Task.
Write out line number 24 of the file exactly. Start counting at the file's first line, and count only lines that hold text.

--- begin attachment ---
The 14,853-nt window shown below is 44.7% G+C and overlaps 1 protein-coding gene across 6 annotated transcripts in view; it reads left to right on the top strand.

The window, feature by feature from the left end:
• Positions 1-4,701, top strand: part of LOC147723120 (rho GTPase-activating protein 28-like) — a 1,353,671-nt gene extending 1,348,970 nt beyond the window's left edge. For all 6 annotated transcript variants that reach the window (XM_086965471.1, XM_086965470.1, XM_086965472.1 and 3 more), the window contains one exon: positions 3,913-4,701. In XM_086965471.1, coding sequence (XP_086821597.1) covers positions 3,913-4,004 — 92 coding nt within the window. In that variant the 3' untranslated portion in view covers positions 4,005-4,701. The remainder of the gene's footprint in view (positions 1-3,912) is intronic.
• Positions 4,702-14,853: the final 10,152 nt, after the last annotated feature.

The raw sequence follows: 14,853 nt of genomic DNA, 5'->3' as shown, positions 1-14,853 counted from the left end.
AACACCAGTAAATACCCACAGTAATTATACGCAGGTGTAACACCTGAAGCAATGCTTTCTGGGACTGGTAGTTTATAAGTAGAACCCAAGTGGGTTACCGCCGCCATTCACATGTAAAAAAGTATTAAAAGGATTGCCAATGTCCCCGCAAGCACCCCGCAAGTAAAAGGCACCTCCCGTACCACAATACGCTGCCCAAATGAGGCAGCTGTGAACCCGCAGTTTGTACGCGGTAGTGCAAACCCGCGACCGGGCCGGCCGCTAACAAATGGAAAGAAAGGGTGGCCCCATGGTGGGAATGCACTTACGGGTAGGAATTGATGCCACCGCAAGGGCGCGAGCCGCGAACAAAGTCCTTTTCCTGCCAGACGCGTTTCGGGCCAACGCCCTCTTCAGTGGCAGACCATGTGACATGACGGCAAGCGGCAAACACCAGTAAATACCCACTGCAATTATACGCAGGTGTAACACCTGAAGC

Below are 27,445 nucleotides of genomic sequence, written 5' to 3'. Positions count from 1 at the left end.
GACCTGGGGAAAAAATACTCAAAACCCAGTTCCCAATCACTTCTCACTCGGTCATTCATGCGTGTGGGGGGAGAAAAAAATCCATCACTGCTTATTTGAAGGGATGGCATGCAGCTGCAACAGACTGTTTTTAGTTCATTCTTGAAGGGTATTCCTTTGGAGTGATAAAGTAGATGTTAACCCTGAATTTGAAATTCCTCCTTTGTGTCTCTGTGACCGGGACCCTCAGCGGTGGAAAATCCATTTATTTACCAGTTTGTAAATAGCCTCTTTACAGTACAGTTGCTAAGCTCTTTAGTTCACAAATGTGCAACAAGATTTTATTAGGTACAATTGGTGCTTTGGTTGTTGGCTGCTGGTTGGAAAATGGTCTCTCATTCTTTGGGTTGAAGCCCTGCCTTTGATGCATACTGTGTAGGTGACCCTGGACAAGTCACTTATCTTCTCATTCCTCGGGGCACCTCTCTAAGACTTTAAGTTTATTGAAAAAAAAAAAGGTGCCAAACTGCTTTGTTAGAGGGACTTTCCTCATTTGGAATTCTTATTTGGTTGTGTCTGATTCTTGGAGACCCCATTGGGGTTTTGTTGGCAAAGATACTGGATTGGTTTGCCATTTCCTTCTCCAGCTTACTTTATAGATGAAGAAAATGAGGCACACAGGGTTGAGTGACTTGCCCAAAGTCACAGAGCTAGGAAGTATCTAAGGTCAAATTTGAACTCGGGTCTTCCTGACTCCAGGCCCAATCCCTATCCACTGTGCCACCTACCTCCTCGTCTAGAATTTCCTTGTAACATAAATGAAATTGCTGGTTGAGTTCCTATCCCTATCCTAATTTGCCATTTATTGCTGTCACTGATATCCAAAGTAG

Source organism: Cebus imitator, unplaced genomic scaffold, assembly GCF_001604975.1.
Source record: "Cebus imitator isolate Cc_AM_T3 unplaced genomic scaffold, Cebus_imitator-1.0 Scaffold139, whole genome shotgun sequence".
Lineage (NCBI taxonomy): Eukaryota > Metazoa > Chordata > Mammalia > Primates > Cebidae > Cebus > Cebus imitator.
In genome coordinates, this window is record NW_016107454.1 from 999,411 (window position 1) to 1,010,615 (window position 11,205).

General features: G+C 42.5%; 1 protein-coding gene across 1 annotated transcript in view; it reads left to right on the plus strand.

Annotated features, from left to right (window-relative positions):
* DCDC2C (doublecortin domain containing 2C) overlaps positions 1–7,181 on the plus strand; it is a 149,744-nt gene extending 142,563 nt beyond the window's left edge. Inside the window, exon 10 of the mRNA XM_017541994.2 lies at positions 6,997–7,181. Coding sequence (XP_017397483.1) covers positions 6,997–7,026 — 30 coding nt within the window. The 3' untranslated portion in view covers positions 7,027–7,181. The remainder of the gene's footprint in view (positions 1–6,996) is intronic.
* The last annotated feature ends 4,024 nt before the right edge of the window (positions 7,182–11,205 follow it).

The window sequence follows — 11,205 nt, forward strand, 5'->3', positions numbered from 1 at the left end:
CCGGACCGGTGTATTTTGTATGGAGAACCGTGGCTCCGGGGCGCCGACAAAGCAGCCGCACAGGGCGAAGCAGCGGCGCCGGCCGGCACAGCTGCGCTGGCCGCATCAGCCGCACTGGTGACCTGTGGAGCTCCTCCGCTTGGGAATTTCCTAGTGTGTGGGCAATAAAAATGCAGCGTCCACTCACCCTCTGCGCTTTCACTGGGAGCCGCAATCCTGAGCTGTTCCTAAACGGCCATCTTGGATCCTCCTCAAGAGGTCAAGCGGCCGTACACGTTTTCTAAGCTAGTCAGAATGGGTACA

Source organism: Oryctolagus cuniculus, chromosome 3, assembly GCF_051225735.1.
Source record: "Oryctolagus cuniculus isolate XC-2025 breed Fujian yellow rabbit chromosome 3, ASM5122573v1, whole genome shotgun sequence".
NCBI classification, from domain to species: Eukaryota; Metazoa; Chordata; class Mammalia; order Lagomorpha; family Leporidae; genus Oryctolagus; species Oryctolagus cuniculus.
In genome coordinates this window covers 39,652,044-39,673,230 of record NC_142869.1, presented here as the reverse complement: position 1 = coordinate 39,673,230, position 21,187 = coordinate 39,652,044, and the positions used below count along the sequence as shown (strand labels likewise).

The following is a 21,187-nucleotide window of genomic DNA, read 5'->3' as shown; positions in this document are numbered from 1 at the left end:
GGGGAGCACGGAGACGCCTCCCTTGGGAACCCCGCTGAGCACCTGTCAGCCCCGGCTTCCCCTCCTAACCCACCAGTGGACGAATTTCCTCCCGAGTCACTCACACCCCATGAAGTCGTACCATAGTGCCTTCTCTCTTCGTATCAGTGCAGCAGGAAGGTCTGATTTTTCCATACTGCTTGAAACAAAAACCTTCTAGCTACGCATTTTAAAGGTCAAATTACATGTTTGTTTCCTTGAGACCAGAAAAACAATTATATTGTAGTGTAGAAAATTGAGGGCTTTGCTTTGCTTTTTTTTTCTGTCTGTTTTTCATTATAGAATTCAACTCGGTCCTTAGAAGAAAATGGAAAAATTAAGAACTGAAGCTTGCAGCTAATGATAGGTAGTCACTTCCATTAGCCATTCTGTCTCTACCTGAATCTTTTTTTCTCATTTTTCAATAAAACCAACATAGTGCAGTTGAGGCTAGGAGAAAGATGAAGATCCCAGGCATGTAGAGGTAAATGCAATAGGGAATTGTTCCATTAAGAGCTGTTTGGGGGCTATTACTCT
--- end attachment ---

GGGGAGCACGGAGACGCCTCCCTTGGGAACCCCGCTGAGCACCTGTCAGCCCCGGCTTCCCCTCCTAACCCACCAGTGGACGAATTTCCTCCCGAGTCACTCACACCCCATGAAGTCGTACCATAGTGCCTTCTCTCTTCGTATCAGTGCAGCAGGAAGGTCTGATTTTTCCATACTGCTTGAAACAAAAACCTTCTAGCTACGCATTTTAAAGGTCAAATTACATGTTTGTTTCCTTGAGACCAGAAAAACAATTATATTGTAGTGTAGAAAATTGAGGGCTTTGCTTTGCTTTTTTTTTCTGTCTGTTTTTCATTATAGAATTCAACTCGGTCCTTAGAAGAAAATGGAAAAATTAAGAACTGAAGCTTGCAGCTAATGATAGGTAGTCACTTCCATTAGCCATTCTGTCTCTACCTGAATCTTTTTTTCTCATTTTTCAATAAAACCAACATAGTGCAGTTGAGGCTAGGAGAAAGATGAAGATCCCAGGCATGTAGAGGTAAATGCAATAGGGAATTGTTCCATTAAGAGCTGTTTGGGGGCTATTACTCT